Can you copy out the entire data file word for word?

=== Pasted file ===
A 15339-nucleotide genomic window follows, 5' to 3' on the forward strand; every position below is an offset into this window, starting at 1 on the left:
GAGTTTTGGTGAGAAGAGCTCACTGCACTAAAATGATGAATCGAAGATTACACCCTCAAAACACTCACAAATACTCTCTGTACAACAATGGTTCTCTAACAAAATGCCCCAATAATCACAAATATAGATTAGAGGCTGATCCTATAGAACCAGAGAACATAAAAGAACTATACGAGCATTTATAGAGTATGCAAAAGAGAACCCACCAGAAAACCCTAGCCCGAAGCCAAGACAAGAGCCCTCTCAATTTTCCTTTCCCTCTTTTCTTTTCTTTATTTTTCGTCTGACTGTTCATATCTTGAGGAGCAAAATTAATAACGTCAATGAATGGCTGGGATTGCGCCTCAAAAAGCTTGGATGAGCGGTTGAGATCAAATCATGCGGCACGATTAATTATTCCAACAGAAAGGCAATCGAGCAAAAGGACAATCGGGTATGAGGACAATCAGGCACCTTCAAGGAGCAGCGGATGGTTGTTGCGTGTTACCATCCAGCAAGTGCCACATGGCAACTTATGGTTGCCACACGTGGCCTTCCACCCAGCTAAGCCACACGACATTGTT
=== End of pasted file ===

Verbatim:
A 15339-nucleotide genomic window follows, 5' to 3' on the forward strand; every position below is an offset into this window, starting at 1 on the left:
GAGTTTTGGTGAGAAGAGCTCACTGCACTAAAATGATGAATCGAAGATTACACCCTCAAAACACTCACAAATACTCTCTGTACAACAATGGTTCTCTAACAAAATGCCCCAATAATCACAAATATAGATTAGAGGCTGATCCTATAGAACCAGAGAACATAAAAGAACTATACGAGCATTTATAGAGTATGCAAAAGAGAACCCACCAGAAAACCCTAGCCCGAAGCCAAGACAAGAGCCCTCTCAATTTTCCTTTCCCTCTTTTCTTTTCTTTATTTTTCGTCTGACTGTTCATATCTTGAGGAGCAAAATTAATAACGTCAATGAATGGCTGGGATTGCGCCTCAAAAAGCTTGGATGAGCGGTTGAGATCAAATCATGCGGCACGATTAATTATTCCAACAGAAAGGCAATCGAGCAAAAGGACAATCGGGTATGAGGACAATCAGGCACCTTCAAGGAGCAGCGGATGGTTGTTGCGTGTTACCATCCAGCAAGTGCCACATGGCAACTTATGGTTGCCACACGTGGCCTTCCACCCAGCTAAGCCACACGACATTGTT